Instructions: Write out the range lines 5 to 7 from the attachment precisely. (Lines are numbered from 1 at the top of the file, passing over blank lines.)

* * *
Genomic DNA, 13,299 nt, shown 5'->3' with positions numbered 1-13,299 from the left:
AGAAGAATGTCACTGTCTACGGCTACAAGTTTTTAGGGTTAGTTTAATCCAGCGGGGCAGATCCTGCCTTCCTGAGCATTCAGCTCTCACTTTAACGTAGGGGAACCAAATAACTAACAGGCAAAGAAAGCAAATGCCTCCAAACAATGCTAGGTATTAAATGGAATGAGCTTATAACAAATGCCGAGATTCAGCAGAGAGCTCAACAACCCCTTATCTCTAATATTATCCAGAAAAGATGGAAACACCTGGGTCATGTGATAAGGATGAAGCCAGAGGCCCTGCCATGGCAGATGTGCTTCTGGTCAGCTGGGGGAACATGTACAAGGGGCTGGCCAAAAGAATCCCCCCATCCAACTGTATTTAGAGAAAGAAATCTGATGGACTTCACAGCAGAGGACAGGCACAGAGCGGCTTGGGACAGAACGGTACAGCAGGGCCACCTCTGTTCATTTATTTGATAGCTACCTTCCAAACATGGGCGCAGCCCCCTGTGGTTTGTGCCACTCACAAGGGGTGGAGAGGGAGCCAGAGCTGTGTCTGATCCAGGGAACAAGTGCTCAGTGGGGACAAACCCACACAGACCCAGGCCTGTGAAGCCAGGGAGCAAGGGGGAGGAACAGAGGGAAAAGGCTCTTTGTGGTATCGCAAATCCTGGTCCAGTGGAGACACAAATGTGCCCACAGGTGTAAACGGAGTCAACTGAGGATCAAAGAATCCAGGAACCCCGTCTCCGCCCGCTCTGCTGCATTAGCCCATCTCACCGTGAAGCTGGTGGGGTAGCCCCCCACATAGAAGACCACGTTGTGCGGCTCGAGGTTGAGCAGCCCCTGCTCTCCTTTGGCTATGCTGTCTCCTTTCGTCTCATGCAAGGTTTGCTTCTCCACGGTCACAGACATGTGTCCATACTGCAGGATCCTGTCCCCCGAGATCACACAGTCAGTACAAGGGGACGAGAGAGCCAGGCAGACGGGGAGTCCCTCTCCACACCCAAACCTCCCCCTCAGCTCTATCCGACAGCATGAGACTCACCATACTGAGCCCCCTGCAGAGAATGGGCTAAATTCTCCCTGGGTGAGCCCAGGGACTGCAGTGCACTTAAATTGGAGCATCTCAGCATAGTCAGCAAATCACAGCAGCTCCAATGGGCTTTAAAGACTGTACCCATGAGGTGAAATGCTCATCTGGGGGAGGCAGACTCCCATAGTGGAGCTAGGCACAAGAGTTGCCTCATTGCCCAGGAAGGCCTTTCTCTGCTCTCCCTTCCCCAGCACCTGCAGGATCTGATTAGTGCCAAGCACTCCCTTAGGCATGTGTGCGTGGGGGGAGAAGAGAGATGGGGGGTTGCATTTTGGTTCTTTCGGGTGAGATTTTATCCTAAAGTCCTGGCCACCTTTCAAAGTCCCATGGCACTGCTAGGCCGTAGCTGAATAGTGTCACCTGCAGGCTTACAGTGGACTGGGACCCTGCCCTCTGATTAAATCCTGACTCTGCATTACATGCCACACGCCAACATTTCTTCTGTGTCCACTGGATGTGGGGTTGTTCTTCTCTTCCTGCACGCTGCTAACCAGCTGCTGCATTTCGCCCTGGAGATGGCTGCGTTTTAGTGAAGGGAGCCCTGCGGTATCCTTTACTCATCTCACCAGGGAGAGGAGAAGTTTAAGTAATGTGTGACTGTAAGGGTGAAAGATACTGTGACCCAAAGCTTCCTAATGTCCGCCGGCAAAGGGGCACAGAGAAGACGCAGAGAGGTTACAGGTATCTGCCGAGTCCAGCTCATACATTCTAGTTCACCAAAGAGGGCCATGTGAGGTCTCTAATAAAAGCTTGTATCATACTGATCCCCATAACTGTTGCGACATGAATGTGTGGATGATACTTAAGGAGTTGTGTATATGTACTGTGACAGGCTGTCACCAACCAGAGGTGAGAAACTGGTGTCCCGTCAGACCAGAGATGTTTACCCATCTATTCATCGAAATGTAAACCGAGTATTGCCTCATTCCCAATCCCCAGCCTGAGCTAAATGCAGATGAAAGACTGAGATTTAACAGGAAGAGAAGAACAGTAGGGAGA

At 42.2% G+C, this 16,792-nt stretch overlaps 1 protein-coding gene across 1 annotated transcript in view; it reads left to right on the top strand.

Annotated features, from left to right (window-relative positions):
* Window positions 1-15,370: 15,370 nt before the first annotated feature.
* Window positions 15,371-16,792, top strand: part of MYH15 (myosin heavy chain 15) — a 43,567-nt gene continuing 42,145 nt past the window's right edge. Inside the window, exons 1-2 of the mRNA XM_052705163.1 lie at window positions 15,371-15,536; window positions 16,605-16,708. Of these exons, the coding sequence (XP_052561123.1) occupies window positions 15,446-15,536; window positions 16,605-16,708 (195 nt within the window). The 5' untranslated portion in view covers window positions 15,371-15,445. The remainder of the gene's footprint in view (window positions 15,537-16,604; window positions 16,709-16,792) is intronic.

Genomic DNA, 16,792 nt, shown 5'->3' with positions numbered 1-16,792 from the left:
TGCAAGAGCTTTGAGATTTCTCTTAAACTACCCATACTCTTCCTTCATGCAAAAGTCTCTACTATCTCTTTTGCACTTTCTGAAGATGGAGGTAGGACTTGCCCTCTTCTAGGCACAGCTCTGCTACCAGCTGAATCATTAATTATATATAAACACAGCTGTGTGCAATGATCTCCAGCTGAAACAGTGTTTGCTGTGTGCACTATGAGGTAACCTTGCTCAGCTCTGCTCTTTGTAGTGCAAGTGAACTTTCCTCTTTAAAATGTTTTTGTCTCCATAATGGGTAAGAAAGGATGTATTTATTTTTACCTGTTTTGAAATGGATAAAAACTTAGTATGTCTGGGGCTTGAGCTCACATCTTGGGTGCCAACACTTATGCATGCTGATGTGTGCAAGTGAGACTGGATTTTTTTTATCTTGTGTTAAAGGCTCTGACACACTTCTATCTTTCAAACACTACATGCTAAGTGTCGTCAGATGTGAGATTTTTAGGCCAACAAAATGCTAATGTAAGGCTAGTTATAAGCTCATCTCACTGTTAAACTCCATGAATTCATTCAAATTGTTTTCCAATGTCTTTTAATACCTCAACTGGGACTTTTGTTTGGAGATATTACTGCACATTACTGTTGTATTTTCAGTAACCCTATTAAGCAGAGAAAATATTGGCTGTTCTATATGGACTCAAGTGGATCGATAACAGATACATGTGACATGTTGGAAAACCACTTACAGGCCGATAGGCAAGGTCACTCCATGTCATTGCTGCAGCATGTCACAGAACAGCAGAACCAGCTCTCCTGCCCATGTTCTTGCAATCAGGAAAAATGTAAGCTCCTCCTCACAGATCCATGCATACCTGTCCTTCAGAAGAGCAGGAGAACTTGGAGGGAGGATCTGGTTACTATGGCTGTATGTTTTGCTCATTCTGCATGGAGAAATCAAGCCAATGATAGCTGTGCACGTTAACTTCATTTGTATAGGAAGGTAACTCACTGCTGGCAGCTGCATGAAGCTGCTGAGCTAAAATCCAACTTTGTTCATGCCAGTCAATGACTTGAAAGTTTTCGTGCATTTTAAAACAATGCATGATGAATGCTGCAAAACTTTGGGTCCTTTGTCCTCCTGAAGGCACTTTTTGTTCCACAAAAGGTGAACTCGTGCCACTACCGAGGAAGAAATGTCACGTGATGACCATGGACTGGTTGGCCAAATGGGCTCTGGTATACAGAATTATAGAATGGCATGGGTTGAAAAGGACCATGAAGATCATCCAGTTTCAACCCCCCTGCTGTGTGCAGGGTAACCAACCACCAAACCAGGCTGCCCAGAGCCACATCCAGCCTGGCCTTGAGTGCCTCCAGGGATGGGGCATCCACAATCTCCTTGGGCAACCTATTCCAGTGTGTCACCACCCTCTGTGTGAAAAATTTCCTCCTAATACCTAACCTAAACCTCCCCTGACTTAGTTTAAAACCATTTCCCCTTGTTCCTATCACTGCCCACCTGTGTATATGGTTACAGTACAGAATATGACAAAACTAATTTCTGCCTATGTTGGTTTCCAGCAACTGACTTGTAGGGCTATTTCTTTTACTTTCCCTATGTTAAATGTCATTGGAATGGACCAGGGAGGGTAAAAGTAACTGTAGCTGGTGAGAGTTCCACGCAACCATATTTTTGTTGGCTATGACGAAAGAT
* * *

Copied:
* Window positions 1-15,370: 15,370 nt before the first annotated feature.
* Window positions 15,371-16,792, top strand: part of MYH15 (myosin heavy chain 15) — a 43,567-nt gene continuing 42,145 nt past the window's right edge. Inside the window, exons 1-2 of the mRNA XM_052705163.1 lie at window positions 15,371-15,536; window positions 16,605-16,708. Of these exons, the coding sequence (XP_052561123.1) occupies window positions 15,446-15,536; window positions 16,605-16,708 (195 nt within the window). The 5' untranslated portion in view covers window positions 15,371-15,445. The remainder of the gene's footprint in view (window positions 15,537-16,604; window positions 16,709-16,792) is intronic.

Genomic DNA, 16,792 nt, shown 5'->3' with positions numbered 1-16,792 from the left: